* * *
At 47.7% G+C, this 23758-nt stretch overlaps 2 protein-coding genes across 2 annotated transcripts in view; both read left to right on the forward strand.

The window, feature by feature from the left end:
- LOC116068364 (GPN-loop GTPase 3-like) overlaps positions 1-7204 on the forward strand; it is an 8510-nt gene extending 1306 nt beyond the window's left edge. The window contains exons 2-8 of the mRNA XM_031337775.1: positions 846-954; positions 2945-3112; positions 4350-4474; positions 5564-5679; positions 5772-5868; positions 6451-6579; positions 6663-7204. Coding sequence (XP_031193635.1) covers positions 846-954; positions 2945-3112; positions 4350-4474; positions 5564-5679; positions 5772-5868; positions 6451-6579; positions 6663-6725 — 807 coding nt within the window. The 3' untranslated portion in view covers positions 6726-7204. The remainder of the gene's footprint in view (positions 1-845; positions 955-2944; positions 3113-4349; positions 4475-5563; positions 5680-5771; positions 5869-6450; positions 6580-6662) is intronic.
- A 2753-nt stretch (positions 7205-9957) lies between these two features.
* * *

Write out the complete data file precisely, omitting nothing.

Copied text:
At 47.7% G+C, this 23758-nt stretch overlaps 2 protein-coding genes across 2 annotated transcripts in view; both read left to right on the forward strand.

The window, feature by feature from the left end:
- LOC116068364 (GPN-loop GTPase 3-like) overlaps positions 1-7204 on the forward strand; it is an 8510-nt gene extending 1306 nt beyond the window's left edge. The window contains exons 2-8 of the mRNA XM_031337775.1: positions 846-954; positions 2945-3112; positions 4350-4474; positions 5564-5679; positions 5772-5868; positions 6451-6579; positions 6663-7204. Coding sequence (XP_031193635.1) covers positions 846-954; positions 2945-3112; positions 4350-4474; positions 5564-5679; positions 5772-5868; positions 6451-6579; positions 6663-6725 — 807 coding nt within the window. The 3' untranslated portion in view covers positions 6726-7204. The remainder of the gene's footprint in view (positions 1-845; positions 955-2944; positions 3113-4349; positions 4475-5563; positions 5680-5771; positions 5869-6450; positions 6580-6662) is intronic.
- A 2753-nt stretch (positions 7205-9957) lies between these two features.